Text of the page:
Ottoman era Jewish cemetery unearthed during construction work in Turkey

The remains were found in the area below the Archeology Museum, seven meters below the ground. Excavations are ongoing, since there is a possibility that more bones might be found.

By JTA

 

Gravestones and bones from an ancient Turkish Jewish cemetery were unearthed during construction work.

The remains were found in the area below the Archeology Museum. – DHA photo

The remains in the Turkish city of Izmir were found more than 20 feet below the ground, during construction work on an underground tunnel, the Hürriyet Daily News reported Wednesday.

According to Hurriyet, the gravestones were left in the ground and the bones were delivered to representatives of Izmir’s Jewish community.

The bones will be reburied in the Altındağ Jewish Cemetery, which remains open to Jewish burials, Jak Kaya, chairman of the Izmir Jewish community, told Hurriyet.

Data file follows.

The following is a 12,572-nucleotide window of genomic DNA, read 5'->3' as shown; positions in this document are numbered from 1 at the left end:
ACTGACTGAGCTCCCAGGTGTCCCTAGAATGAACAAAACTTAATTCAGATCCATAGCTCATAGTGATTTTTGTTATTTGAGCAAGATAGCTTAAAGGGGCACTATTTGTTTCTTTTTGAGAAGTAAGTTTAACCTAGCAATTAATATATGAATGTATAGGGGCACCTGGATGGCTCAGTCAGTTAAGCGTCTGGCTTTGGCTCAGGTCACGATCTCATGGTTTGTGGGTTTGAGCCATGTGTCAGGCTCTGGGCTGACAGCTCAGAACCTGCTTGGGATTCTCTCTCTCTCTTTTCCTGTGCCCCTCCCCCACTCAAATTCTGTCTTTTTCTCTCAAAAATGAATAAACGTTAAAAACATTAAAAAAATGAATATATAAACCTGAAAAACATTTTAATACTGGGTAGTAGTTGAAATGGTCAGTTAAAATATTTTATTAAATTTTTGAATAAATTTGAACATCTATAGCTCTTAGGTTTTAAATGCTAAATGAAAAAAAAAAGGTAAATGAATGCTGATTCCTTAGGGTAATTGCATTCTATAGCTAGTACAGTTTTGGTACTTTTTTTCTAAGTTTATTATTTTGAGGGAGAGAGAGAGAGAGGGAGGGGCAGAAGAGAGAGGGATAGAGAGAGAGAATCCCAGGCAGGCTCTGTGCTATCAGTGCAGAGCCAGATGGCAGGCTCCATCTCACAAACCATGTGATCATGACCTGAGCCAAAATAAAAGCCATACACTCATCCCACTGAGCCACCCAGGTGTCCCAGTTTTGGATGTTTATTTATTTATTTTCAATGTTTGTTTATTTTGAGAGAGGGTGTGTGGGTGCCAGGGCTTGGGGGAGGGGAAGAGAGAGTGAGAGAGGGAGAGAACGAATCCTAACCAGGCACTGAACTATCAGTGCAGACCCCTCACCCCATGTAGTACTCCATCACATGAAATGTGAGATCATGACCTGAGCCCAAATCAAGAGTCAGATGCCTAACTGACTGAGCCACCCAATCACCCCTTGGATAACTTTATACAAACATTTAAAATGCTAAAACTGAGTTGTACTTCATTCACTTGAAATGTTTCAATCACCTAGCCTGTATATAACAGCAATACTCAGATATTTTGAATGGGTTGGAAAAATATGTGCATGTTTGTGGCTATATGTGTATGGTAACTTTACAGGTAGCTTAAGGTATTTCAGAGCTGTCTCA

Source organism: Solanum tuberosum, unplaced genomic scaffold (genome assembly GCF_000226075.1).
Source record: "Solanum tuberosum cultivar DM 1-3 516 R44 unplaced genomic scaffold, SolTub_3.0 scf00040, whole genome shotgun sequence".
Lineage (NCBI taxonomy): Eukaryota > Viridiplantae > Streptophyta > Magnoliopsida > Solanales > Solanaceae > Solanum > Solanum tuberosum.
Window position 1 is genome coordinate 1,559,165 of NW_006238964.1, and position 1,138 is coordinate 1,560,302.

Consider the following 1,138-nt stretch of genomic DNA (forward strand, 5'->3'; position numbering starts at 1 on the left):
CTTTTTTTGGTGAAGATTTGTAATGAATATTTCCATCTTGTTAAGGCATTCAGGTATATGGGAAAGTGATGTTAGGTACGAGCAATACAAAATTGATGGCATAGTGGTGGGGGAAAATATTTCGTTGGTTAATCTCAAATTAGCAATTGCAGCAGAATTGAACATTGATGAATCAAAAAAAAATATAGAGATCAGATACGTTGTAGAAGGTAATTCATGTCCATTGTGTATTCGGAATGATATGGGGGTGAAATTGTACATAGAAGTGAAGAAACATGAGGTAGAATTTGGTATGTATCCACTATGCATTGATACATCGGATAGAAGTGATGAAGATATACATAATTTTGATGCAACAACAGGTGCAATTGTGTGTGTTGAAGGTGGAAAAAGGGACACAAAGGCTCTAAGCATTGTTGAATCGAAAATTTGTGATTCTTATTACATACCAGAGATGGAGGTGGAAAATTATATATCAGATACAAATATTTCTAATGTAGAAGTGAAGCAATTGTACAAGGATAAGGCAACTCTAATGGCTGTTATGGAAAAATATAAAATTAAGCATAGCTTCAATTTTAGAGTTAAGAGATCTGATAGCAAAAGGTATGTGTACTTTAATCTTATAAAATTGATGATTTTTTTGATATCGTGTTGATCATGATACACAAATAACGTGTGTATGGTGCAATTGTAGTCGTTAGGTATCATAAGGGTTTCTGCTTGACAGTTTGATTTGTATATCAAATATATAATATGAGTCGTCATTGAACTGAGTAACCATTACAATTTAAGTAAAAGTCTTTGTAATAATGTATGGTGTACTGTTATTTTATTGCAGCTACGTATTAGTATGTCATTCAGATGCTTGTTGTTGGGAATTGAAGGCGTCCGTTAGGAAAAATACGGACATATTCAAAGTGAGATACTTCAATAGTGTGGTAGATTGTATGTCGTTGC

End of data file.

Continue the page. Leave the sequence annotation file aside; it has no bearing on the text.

The cemetery disturbed by the construction work served the Jewish community during the 19th century, Kaya told Hurriyet.

The community has sent a letter to Turkey’s Culture Ministry requesting permission for the removal and transfer of the gravestones, according to Hurriyet.

Izmir was home to about 40,000 Jews in 1868, making it the third largest Jewish community in the Ottoman Empire, after Salonika and Istanbul, according to Beit Hatfutsot: The Museum of the Jewish People. There are now about 2,400 Jews in Izmir.

 

View original JTA publication at: http://www.jta.org/news/article/2013/05/01/3125546/jeiwsh-cemetery-unearthed-during-construction-work-in-turkey

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